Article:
The first step in outsourcing is identifying what to outsource.

But figuring out what business functions might qualify can be overwhelming. What might seem like something that is a great candidate to outsource might end up being more trouble than it’s worth.

To help you cut through the confusion, I’ve put together this lesson to show you a simple process that I use in my own businesses as a way to figure out what I should keep in-house and what I should consider outsourcing.

How to Determine What to Outsource [Step-By-Step]

1. Start with Strategic Assessment

In order to effectively determine what to outsource, it’s important to take a structured approach.

First, start by distinguishing between core and non-core activities.

Core activities are those that are crucial to maintaining your competitive edge in the market; they are integral to your business’s unique value proposition and should generally be kept in-house.

In contrast, non-core activities, though they support your overall business operations, do not directly contribute to your competitive advantage.

These are often the most suitable candidates for outsourcing because they can be efficiently managed by external experts without compromising the core strengths of your business.

Next, identify tasks that require specialized skills not currently present within your team.

Outsourcing these particular tasks allows you to tap into specialized expertise on an as-needed basis, which can enhance the quality of work while avoiding the costs and commitments associated with expanding your in-house team permanently.

This approach not only brings in external expertise but also allows your business to stay flexible and agile in its operations.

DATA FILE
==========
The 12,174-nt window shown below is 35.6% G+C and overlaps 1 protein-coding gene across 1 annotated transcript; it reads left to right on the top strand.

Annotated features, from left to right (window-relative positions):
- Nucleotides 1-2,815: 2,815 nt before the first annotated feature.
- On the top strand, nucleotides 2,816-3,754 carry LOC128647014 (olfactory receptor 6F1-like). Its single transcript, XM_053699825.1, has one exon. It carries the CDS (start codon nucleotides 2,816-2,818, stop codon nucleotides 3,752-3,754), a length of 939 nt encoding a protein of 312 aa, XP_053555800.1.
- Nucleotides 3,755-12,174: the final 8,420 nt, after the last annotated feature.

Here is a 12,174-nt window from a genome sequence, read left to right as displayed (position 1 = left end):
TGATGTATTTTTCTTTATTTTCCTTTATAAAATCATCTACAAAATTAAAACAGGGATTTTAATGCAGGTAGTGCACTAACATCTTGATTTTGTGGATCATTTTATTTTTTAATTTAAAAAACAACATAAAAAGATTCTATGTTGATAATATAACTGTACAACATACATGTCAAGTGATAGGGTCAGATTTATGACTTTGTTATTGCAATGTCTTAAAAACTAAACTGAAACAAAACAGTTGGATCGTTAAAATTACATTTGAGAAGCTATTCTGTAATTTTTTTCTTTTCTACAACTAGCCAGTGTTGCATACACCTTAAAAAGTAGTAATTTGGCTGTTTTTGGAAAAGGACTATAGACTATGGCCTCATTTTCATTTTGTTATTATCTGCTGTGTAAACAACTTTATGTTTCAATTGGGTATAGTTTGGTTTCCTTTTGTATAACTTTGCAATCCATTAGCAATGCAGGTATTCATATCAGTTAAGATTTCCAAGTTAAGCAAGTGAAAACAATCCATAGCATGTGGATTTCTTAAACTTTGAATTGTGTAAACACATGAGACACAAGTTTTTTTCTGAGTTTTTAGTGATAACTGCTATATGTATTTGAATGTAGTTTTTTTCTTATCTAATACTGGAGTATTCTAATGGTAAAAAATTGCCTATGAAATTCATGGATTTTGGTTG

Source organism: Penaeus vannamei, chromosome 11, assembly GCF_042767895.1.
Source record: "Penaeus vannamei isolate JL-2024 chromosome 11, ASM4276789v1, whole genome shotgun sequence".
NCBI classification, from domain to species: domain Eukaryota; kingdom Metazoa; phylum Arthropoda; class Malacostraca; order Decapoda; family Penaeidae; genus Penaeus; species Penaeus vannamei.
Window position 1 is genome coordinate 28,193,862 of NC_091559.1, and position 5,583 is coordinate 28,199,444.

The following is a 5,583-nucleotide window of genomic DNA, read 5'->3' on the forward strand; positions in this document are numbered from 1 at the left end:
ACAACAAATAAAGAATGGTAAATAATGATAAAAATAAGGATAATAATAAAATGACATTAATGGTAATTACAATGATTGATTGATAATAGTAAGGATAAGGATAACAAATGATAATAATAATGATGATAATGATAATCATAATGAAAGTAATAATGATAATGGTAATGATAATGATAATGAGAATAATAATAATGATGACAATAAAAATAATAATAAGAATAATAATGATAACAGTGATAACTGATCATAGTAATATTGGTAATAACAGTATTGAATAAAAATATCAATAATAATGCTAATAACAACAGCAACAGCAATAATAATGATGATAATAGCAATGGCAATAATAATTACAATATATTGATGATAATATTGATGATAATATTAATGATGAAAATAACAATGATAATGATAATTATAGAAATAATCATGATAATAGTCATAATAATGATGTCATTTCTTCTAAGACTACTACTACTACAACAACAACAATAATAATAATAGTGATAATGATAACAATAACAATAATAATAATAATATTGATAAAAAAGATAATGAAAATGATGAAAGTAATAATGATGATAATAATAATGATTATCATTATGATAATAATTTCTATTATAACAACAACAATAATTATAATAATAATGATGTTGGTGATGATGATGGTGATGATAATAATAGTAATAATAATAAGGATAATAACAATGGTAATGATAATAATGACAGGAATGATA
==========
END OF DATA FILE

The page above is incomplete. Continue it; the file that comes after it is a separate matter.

Finally, conduct a cost analysis to compare the financial implications of performing tasks in-house versus outsourcing them.

This analysis should consider direct costs such as salaries and equipment, as well as indirect costs like training and ongoing professional development.

Outsourcing can often be more cost-effective, especially when external providers benefit from economies of scale and have optimized their processes to deliver services at lower costs with high efficiency.

This can result in significant savings and operational advantages for your company, allowing you to allocate resources more effectively and focus on core business areas.

2. What Can Be Outsourced?

I previously covered examples of outsourcing in a previous lesson (I suggest reading that if you have the time) but I’ll briefly summarize them once more here:

  • Data Entry: Outsourcing to countries like India to reduce costs and improve efficiency.
  • Virtual Assistant: Handling repetitive administrative tasks to enhance productivity.
  • Information Technology (IT): Including software development, website hosting, and data storage.
  • Customer Service and Call Centers: Outsourcing phone, email, and chat services for round-the-clock support.
  • Content Creation and Marketing: For enhancing online presence through high-quality content and digital marketing strategies.
  • Manufacturing: Outsourcing manufacturing processes to reduce production costs.
  • Human Resources (HR): Including payroll processing, benefits administration, recruiting, training, and compliance management.
  • Financial Services: Outsourcing tasks like accounting, bookkeeping, tax preparation, and auditing.
  • Legal Services: Access to legal support services such as document review, legal research, and drafting.
  • Research and Development (R&D): Outsourcing to tap into advanced technologies and expertise for innovation.

These are just some ideas of what to outsource, but they should get you thinking.

There are many more things you can outsource, but these are the main areas where businesses typically see the biggest impact.

Final Thoughts

Identifying what to outsource is a critical first step in leveraging the benefits of outsourcing for your business.

By following a structured approach to assess your operations and carefully selecting tasks for outsourcing, you can enhance your operational efficiency, access specialized skills, and focus more on your core competencies.

Remember, the goal of outsourcing is not just to save costs but to strategically position your business for growth and success.

Next Steps:

  • Reflect on your business operations and identify potential areas for outsourcing.
  • Consider developing a small project as a test run for your chosen outsourcing partner.
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